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GH man makes shocking deathbed confession

Kevin Collier • Jul 21, 2015 at 12:48 PM

He lived on a farm a few miles south of the city from 1878 to 1880. When the angel of death came knocking, a secret emerged.

            Burnette was actually born Norman B. Cross. He was the subject of a nationwide manhunt for about four years, which began near Richmond, Va.

            While little is known of him, outside of press reports, a deathbed confession to his physician in March 1880 closed the book on a cold-case homicide.

            It was reported in Virginia newspapers in the fall of 1875 that Norman B. Cross was an illustrated Bible salesman who was traveling near Richmond when an altercation occurred. According to reports, Cross got into an argument with an African-American male, which resulted in a fist fight. The man's friends quickly came to his aid.

            It was written “the Bible agent” was “surrounded” by a number of African-Americans and “felt his life was in danger.”

            That is when Cross seized an axe and struck his opponent in the head, “causing almost instant death,” one report said. Cross then fled the scene and the man died where he lay.

            The racially motivated attack prompted 50-60 men — some “white, as well” — to give chase. But Cross eluded capture by hiding out in the woods, then taking a train four days after the murder, bringing him to Wheeling, W.Va.

            When arriving in Wheeling, Cross picked up newspapers and, upon seeing reports of the murder, his description and name in print, he shaved his beard, dyed his hair and changed his apparel. Newspapers reported officers from “all over the country” were looking for him. Now a fugitive on the run, Cross made his way in early 1876 to Chicago, where he went to work at a restaurant for several weeks using the name Norman Burnette.

            Fear of capture didn't allow Cross to stay in any one place for too long. Thus, he next journeyed to Davenport, Iowa. It was there that Cross “sent for his wife,” one report said. It appeared Cross had been married at the time of the murder, and it was written he had “corresponded meanwhile.”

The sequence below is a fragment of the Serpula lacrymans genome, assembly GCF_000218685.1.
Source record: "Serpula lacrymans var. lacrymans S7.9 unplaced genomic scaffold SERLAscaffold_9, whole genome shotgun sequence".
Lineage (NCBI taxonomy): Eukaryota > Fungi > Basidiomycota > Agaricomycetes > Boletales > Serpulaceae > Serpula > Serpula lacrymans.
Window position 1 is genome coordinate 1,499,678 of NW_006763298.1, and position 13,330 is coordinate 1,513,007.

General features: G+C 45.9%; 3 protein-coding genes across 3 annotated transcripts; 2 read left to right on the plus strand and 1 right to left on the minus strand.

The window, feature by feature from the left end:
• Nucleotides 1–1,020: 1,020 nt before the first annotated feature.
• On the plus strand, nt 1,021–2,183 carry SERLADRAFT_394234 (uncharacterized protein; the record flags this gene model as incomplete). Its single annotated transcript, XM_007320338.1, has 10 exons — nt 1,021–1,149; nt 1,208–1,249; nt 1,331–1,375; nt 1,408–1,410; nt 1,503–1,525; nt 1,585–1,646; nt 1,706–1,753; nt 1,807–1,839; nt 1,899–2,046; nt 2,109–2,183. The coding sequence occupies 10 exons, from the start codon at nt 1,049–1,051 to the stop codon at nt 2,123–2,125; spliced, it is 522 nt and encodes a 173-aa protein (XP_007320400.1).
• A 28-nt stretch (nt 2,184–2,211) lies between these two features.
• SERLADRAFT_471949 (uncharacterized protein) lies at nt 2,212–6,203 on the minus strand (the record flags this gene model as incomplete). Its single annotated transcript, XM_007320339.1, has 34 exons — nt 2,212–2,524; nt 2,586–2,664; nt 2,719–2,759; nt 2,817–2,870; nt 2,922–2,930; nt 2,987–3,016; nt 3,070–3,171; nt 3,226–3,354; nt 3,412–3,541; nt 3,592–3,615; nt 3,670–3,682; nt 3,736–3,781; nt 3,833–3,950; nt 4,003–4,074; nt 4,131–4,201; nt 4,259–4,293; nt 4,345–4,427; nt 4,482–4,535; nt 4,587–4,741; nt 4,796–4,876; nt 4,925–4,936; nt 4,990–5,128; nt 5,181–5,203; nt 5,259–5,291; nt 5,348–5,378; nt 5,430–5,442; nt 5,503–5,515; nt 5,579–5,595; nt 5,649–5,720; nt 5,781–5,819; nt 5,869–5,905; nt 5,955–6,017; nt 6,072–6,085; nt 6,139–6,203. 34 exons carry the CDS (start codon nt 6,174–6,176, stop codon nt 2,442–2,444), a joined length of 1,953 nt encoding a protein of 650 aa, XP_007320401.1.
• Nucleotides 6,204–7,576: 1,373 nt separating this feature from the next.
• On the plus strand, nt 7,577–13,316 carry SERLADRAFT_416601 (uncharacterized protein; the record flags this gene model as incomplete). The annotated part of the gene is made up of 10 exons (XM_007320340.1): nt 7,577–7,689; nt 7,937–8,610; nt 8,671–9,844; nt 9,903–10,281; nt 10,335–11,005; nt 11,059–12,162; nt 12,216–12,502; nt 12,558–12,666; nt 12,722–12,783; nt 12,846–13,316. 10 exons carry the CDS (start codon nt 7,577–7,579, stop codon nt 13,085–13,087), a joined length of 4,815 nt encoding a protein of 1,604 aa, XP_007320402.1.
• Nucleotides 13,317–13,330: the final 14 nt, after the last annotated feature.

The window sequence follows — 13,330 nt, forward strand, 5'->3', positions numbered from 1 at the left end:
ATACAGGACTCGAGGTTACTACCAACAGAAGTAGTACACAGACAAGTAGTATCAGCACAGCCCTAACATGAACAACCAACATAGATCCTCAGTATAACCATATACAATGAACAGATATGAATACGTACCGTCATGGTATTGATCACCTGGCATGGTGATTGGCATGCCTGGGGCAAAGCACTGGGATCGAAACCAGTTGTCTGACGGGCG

The couple remained in Davenport until 1878. Cross was certain law enforcement had traced his whereabouts, so he and wife packed up and moved to Michigan, settling on a small farm a few miles south of Grand Haven.

            After two years as a resident, Cross became ill in January 1880, brought on by a hernia. For the last six weeks of his life, the man known as Norman Burnette was confined to his house. A March 26, 1880, Detroit Free Press article stated that Cross' “legs from his feet to his knees were fairly decomposed.”

            Knowing his demise was near, Cross confided in his attending doctor his shocking secret.

            “Cross confessed his identity and his crime to his doctor,” the Free Press reported. “He also gave the name of a brother (to inform upon his death) who resides in Maple Rapids, Mich.”

            Cross died in mid-March 1880, and it was reported that he was buried by Ottawa County "authorities.”

            However, Ottawa County death records list no one named Norman B. Cross or Norman Burnette. It's possible, not knowing his true name, the county buried him as an "unknown" in Potter's Field in Grand Haven's Lake Forest Cemetery.

            The Free Press stated “for nearly two years in Grand Haven” Cross had “been known as Norman Burnette." It was also reported his wife had been completely unaware of the murder her husband had confessed to. “Cross, who left his wife in very destitute circumstances, was utterly ignorant of his crime.”

            Census records do not record Burnette, or Cross, as having lived in Ottawa County. But records show a Floyd Cross, the approximate age to have been a brother to Norman, living in Maple Rapids in 1880. Floyd Cross reportedly had no interest in receiving his brother's body for burial.

            Norman B. Cross' deathbed confession made headlines in several state newspapers, including the Three Rivers Times. But for the most part, the cold case was virtually forgotten when Cross identified himself in Grand Haven more than four years after the murder. Thus, uncovering corresponding 1880 reports of the killer's confession in Virginia newspapers proved futile.

            It appears that, when Cross became Norman Burnette, he was successful to some degree of erasing his true identity. Traces of information indicate Michigan as his birthplace, but it remains unknown where he was born.

            Whatever became of his wife is a mystery, too.

            Nearly 140 years ago, a traveling Bible salesman killed a man in a racially motivated quarrel. He altered his appearance, brandished a new name, but didn't die without a mystery being solved.

Much like his affliction, which in the end was eating away at him, Cross' conscience was, too. And, for a brief moment in time, residents of Grand Haven who had called Burnette a friend discovered that, just when you think you know someone, you don't.

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